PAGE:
The memorable Janette Sadik-Khan

Janette Sadik-Khan is a lawyer. She moves easily in engineering circles. She led the New York City Department of Transportation for six years. There is no necessary reason with that professional pedigree that she should also be able to speak clearly. Lawspeak plus engineeringspeak plus transportationspeak plus zoningspeak can be the deadliest of communication cocktails. Numbed by acronyms, baffled by gab, fogged by vaporous words, listeners are quickly anaesthetized while the elect work their schemes unbothered because un-understood.

Sadik-Khan spoke to crowds in Edmonton and Calgary last week. She spun yarns from her storied tenure at NYC DOT. Bike lanes. Bikeshare. Summer Streets. Plazas. A new Times Square. Deck chairs. Paint. Bus rapid transit. A reinvigorated way of seeing public space for people. All the riveting stuff of her book Streetfight: Handbook For An Urban Revolution. Read it!

My copy

Part of Sadik-Khan's revolution is in language itself. In the book's preface, she recalls Mayor Michael Bloomberg whispering "Don't fuck it up!" after introducing her as transportation commissioner at a media conference in 2007. The salty language is attention-getting. We aren't accustomed to hearing elected leaders swear openly. We have been granted special access by the writer, and access, as every old newspaper reporter knows, is everything. But there is another kind of salt in the four-word Bloomberg imperative. This salt is the way that short sentences preserve themselves in the reader's memory. And Sadik-Khan can write short sentences. Here are a few of the many examples from the book, and some tentative thoughts about what makes them tick.

When you push the status quo, it pushes back, hard. 

p. 5
This aphorism from p. 5 is fuelled by the jamming together of unexpected elements. Status quo sounds so very inert. As seemingly lifeless as the Latin term the concept sits pickled in. We are used to fighting and battling the status quo, but here the status quo is personified as every bit the fighter as its dogged opponents. The repetition of the word push also helps make the short sentence memorable.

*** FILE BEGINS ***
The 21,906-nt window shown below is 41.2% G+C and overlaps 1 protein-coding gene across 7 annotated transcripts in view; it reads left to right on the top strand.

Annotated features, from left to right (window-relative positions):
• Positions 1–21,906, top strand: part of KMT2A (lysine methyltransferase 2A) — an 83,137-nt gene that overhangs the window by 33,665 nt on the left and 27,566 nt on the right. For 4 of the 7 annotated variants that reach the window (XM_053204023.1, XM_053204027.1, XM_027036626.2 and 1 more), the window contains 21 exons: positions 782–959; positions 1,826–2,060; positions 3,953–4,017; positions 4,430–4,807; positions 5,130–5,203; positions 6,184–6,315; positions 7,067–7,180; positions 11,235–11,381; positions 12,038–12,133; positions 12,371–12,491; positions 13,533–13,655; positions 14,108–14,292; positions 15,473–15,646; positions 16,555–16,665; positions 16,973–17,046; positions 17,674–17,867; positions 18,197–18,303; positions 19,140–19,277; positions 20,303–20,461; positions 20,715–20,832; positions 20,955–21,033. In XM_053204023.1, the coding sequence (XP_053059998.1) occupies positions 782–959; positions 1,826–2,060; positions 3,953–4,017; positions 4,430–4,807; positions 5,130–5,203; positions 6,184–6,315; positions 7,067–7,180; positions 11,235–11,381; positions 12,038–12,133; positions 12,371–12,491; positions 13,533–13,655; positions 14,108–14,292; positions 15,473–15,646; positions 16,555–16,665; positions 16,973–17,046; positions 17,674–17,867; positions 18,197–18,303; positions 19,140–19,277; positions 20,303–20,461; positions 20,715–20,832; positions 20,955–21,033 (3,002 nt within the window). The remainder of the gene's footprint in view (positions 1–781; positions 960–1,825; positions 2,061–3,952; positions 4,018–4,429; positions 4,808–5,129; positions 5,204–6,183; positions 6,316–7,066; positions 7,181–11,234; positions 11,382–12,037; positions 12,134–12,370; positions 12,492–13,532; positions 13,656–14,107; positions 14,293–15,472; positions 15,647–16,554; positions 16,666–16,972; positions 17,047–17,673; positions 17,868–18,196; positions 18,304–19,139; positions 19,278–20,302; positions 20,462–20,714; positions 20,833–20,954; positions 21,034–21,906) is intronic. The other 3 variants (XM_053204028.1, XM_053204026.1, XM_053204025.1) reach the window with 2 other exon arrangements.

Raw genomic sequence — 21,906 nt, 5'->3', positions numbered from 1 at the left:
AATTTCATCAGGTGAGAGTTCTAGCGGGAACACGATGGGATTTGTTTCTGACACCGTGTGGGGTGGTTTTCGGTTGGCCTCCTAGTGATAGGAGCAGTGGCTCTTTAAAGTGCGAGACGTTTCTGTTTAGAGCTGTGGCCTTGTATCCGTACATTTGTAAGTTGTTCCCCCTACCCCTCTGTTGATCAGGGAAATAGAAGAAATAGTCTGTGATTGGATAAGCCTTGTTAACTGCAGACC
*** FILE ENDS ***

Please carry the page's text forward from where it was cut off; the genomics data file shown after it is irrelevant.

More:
Drivers learned that the street was theirs and to stop for red lights instead of for people...

p. 65
I found this gem on p. 65. It found me out is more like it. Those last four words startled me. Yes, as an automobile driver, I do forget that red lights serve a human purpose. I confess, I have been guilty of this. We tend to remember feeling guilty.

What happened to the traffic that used those two uptown lanes? The grid happened. 

p. 84
Question-and-answer, like this exhibit from p. 84, is a method of storytelling, and these two sentences are a classic story in miniature. Mike Long from Georgetown University teaches that the essence of a successful story is the movement from tension to release. And that the art of the storyteller is actually on the tension part of the ride. Too many would-be storytellers mistake their craft and rush to their ending, becoming boring information-conveyers in the process. Sadik-Khan doesn't fall for this. She carefully tells the story of closing two uptown lanes of traffic near Chelsea Market. The suspense builds. We wonder how automobile drivers responded. Were they livid? Did congestion worsen? Did Sadik-Khan and her band of revolutionary bureaucrats face an embarrassing retreat? Did they cave and re-open the lanes? The What happened...question completes the tension. Then the three-word answer hit me like the drop of a rollercoaster. The grid happened. That is, in boring paraphrase, NYC drivers found alternative channels to flow along in the system. What happened...the grid happened is tension and release in 14 words. Tension and release is how stories are made because tension and release is a way that human beings remember. Until writing and printing came along, this method of remembering was a valuable technology.